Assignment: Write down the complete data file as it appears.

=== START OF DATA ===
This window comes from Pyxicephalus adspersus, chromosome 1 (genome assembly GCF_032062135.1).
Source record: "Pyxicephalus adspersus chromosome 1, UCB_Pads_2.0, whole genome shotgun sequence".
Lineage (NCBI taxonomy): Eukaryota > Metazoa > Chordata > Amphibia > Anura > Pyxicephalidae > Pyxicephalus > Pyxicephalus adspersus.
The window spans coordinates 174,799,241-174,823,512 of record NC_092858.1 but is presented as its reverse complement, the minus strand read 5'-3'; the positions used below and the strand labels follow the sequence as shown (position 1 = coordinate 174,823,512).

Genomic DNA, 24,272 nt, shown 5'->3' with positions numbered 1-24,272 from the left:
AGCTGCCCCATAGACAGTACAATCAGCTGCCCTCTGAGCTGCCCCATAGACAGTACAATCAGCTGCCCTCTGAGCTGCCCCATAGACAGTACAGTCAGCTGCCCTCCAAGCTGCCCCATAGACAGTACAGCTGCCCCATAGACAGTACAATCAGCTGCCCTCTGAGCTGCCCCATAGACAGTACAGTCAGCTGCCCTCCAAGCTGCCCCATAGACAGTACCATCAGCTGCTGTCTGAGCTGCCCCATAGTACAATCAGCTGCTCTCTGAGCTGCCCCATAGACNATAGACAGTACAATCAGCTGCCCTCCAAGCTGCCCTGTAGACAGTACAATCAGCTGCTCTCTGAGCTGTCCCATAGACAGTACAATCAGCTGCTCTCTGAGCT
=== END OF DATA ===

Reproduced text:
This window comes from Pyxicephalus adspersus, chromosome 1 (genome assembly GCF_032062135.1).
Source record: "Pyxicephalus adspersus chromosome 1, UCB_Pads_2.0, whole genome shotgun sequence".
Lineage (NCBI taxonomy): Eukaryota > Metazoa > Chordata > Amphibia > Anura > Pyxicephalidae > Pyxicephalus > Pyxicephalus adspersus.
The window spans coordinates 174,799,241-174,823,512 of record NC_092858.1 but is presented as its reverse complement, the minus strand read 5'-3'; the positions used below and the strand labels follow the sequence as shown (position 1 = coordinate 174,823,512).

Genomic DNA, 24,272 nt, shown 5'->3' with positions numbered 1-24,272 from the left:
AGCTGCCCCATAGACAGTACAATCAGCTGCCCTCTGAGCTGCCCCATAGACAGTACAATCAGCTGCCCTCTGAGCTGCCCCATAGACAGTACAGTCAGCTGCCCTCCAAGCTGCCCCATAGACAGTACAGCTGCCCCATAGACAGTACAATCAGCTGCCCTCTGAGCTGCCCCATAGACAGTACAGTCAGCTGCCCTCCAAGCTGCCCCATAGACAGTACCATCAGCTGCTGTCTGAGCTGCCCCATAGTACAATCAGCTGCTCTCTGAGCTGCCCCATAGACNATAGACAGTACAATCAGCTGCCCTCCAAGCTGCCCTGTAGACAGTACAATCAGCTGCTCTCTGAGCTGTCCCATAGACAGTACAATCAGCTGCTCTCTGAGCT